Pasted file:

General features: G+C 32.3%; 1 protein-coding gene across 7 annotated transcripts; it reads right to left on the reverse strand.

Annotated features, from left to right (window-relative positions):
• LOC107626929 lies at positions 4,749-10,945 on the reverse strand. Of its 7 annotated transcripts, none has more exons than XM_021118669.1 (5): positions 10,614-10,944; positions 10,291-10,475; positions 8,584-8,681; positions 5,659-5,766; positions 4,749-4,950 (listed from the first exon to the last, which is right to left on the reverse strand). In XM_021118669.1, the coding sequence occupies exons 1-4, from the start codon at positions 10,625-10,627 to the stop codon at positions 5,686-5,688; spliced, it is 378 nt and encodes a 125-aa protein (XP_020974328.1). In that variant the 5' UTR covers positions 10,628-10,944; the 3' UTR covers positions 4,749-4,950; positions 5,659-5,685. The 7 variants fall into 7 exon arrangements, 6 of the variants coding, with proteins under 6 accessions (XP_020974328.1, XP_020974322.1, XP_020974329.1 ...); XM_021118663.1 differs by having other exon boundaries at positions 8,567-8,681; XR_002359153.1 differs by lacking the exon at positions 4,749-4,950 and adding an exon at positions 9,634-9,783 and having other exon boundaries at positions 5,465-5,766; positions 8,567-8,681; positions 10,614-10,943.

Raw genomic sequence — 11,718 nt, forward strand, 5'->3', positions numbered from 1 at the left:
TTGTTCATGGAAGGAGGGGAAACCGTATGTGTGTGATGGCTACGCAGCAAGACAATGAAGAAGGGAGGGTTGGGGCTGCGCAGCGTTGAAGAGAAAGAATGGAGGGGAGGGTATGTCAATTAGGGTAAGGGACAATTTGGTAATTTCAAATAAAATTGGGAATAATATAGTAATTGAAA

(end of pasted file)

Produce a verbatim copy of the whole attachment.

General features: G+C 32.3%; 1 protein-coding gene across 7 annotated transcripts; it reads right to left on the reverse strand.

Annotated features, from left to right (window-relative positions):
• LOC107626929 lies at positions 4,749-10,945 on the reverse strand. Of its 7 annotated transcripts, none has more exons than XM_021118669.1 (5): positions 10,614-10,944; positions 10,291-10,475; positions 8,584-8,681; positions 5,659-5,766; positions 4,749-4,950 (listed from the first exon to the last, which is right to left on the reverse strand). In XM_021118669.1, the coding sequence occupies exons 1-4, from the start codon at positions 10,625-10,627 to the stop codon at positions 5,686-5,688; spliced, it is 378 nt and encodes a 125-aa protein (XP_020974328.1). In that variant the 5' UTR covers positions 10,628-10,944; the 3' UTR covers positions 4,749-4,950; positions 5,659-5,685. The 7 variants fall into 7 exon arrangements, 6 of the variants coding, with proteins under 6 accessions (XP_020974328.1, XP_020974322.1, XP_020974329.1 ...); XM_021118663.1 differs by having other exon boundaries at positions 8,567-8,681; XR_002359153.1 differs by lacking the exon at positions 4,749-4,950 and adding an exon at positions 9,634-9,783 and having other exon boundaries at positions 5,465-5,766; positions 8,567-8,681; positions 10,614-10,943.

Raw genomic sequence — 11,718 nt, forward strand, 5'->3', positions numbered from 1 at the left:
TTGTTCATGGAAGGAGGGGAAACCGTATGTGTGTGATGGCTACGCAGCAAGACAATGAAGAAGGGAGGGTTGGGGCTGCGCAGCGTTGAAGAGAAAGAATGGAGGGGAGGGTATGTCAATTAGGGTAAGGGACAATTTGGTAATTTCAAATAAAATTGGGAATAATATAGTAATTGAAA